Commentary

How Did Bill Clinton’s Welfare Reform Turn Out?

Happy birthday, welfare reform. Twenty years ago today, August 22, leaders of both political parties gathered in the White House Rose Garden to watch President Clinton sign the Personal Responsibility and Work Opportunity Reconciliation Act, which represented the most extensive revision of federal anti-poverty policy in more than 30 years.

Echoing one of his campaign themes, Clinton declared, “Today, we are ending welfare as we know it.”

At the time, critics predicted disaster, painting an almost Dickensian picture of millions thrown into destitution. “Wages will go down, families will fracture, and millions of children will be made more miserable than ever,” The New Republic warned.

One frequently cited Urban Institute study predicted that more than 1 million children would be thrown into poverty. Three senior members of Clinton’s own administration resigned in protest.

Meanwhile, welfare reform supporters were touting fundamental change that would move millions of people from the dole to work, ending generations of welfare dependence and lifting millions out of poverty.

Looking back now over the past two decades, we can now evaluate welfare reform’s successes and failures objectively. And the result is: meh.

The dire predictions of welfare reform’s critics have not come to pass. Poverty rates actually declined in the years immediately following the passage of welfare reform, as did poverty for important subcategories such as African-Americans and children.

Since 2000, poverty rates have crept back up, and spiked during the recession, but still remain in line with pre-reform levels. There is some evidence that those in deep poverty, that is those at half of the federal poverty level or below, may not have fared as well, but it depends which measure is used. Overall, welfare reform does not appear to have thrown large numbers of Americans into poverty.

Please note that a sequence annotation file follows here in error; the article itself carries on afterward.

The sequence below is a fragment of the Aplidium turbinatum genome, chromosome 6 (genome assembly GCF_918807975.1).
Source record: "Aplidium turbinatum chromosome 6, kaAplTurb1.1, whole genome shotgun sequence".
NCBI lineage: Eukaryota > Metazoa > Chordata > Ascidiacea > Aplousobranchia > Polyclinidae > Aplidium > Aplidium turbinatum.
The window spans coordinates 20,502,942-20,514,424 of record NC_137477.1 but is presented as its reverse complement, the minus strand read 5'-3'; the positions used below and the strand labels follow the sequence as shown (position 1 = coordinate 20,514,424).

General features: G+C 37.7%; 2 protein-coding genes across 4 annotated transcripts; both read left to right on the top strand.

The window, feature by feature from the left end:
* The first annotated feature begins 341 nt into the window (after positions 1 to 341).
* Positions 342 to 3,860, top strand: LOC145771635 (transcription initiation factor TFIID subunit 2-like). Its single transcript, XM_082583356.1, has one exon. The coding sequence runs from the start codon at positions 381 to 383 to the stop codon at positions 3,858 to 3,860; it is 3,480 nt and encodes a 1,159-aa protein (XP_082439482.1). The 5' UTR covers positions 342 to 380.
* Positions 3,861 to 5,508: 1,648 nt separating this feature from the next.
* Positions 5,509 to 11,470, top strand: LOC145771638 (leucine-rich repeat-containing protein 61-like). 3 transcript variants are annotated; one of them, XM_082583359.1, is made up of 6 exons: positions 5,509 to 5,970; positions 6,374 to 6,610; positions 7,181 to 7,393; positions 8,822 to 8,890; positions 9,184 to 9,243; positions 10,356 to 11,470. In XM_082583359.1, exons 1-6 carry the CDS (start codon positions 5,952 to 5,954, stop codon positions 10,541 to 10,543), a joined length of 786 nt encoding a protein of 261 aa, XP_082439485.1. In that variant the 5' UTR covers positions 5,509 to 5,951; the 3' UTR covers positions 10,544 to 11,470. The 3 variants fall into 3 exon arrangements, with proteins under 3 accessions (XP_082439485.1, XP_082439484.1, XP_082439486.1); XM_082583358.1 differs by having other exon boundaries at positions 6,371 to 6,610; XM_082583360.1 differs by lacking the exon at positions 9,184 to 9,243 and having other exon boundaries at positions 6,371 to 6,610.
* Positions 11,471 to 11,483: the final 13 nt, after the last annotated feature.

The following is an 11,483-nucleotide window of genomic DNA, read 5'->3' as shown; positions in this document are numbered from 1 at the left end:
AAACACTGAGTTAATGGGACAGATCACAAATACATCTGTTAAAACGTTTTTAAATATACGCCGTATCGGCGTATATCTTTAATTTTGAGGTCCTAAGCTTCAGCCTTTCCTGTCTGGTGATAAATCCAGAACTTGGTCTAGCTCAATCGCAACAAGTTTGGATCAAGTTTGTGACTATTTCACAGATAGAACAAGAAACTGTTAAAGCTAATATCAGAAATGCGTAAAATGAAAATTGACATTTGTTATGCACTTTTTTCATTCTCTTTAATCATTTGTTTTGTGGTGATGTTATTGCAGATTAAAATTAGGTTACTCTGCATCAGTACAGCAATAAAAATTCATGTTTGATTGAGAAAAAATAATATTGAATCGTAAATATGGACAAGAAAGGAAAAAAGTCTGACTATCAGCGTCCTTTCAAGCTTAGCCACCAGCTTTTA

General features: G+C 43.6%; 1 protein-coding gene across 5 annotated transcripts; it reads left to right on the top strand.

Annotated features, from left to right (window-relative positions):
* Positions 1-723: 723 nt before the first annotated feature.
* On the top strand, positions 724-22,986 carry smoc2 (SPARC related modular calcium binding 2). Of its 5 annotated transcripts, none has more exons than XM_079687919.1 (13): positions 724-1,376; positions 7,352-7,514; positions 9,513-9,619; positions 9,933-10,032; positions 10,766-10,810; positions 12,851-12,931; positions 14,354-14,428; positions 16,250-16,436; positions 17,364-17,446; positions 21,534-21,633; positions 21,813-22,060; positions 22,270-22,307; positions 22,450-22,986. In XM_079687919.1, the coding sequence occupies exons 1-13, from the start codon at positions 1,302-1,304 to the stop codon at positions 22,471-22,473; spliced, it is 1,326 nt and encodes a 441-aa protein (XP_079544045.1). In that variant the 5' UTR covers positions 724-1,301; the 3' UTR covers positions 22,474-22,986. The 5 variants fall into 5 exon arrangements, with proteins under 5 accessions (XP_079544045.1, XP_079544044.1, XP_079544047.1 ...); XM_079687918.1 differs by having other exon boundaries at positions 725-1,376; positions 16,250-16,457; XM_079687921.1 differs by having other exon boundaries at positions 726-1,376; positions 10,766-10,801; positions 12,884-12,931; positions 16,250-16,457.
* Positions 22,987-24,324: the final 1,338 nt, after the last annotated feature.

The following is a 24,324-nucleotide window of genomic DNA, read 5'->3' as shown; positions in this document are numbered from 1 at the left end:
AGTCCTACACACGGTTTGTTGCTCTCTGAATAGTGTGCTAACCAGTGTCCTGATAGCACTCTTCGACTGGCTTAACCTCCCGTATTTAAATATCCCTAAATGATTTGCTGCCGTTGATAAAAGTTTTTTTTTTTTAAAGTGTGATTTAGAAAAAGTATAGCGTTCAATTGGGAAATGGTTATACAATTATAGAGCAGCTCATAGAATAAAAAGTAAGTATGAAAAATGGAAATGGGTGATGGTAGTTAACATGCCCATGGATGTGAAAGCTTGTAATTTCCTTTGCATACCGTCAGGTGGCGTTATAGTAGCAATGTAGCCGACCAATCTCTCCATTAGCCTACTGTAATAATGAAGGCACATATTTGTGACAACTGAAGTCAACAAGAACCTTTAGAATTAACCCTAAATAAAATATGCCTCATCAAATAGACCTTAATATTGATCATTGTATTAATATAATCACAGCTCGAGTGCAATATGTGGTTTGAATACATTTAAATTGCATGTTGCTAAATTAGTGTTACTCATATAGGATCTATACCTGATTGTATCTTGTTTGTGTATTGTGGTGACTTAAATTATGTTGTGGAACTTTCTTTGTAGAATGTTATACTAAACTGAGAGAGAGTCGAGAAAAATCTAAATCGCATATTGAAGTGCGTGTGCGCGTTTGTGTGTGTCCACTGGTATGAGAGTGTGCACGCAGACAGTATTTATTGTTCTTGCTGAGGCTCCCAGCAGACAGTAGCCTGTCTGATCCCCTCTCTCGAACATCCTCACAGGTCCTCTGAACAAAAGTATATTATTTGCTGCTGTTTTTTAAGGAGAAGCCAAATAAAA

But if welfare reform was not the disaster that its critics feared, neither was it the unalloyed triumph that its supporters claimed.

Welfare enrollment, of course, declined, from 13.42 million AFDC recipients in 1995 to just 4.12 million people on TANF last year. This should be no surprise. Many of the provisions of PRWORA, from time limits to work requirements, were specifically designed to move people off the rolls. Accomplishing this without increasing poverty should be counted a success.

But welfare reform hasn’t had nearly as much success in increasing economic mobility and helping people become self-sufficient. A recent study by Harvard’s Raj Chetty and colleagues in the American Economic Review found that “children entering the labor force today have the same chances of moving up the income distribution (relative to their parents) as children born in the 1970s.” No worse. But also no better.

Despite reform, welfare spending has continued to climb. After all, welfare reform reformed a program, not a system.

The federal government funds more than 100 separate anti-poverty programs, more than 70 of which provide benefits to individuals. Welfare reform may have reduced the growth in AFDC/TANF benefits, but that merely shifted spending to other programs, from Medicaid, to food stamps to housing and so on.

Today, federal and state governments spend nearly $1 trillion on antipoverty programs. Yet, even if poverty rates haven’t spiked as critics feared, neither have we lifted many people out of poverty. That’s a great deal of money for pretty mediocre results.

Clearly there is much more to be done if we are serious about reducing poverty in America. Many of the most needed reforms have little to do with the welfare system itself. That includes an unfair criminal justice system, failing public schools, slow economic growth and the legacy of racial and gender-based discrimination.

But there is more we can do to reform welfare as well. We should consolidate existing programs, simplifying, and demanding more accountability. We should shift away from in-kind benefits that largely reward providers such as landlords, food stores, and doctors, re-emphasizing cash benefits that treat poor people like adults, while demanding responsible behavior.

In short, welfare reform was neither the disaster that its critics feared nor the success its supporters claim. It was a step in the right direction, but only a small one. The real work of fighting poverty remains ahead of us.

Michael Tanner is a senior fellow at the Cato Institute and the author of Going for Broke: Deficits, Debt, and the Entitlement Crisis.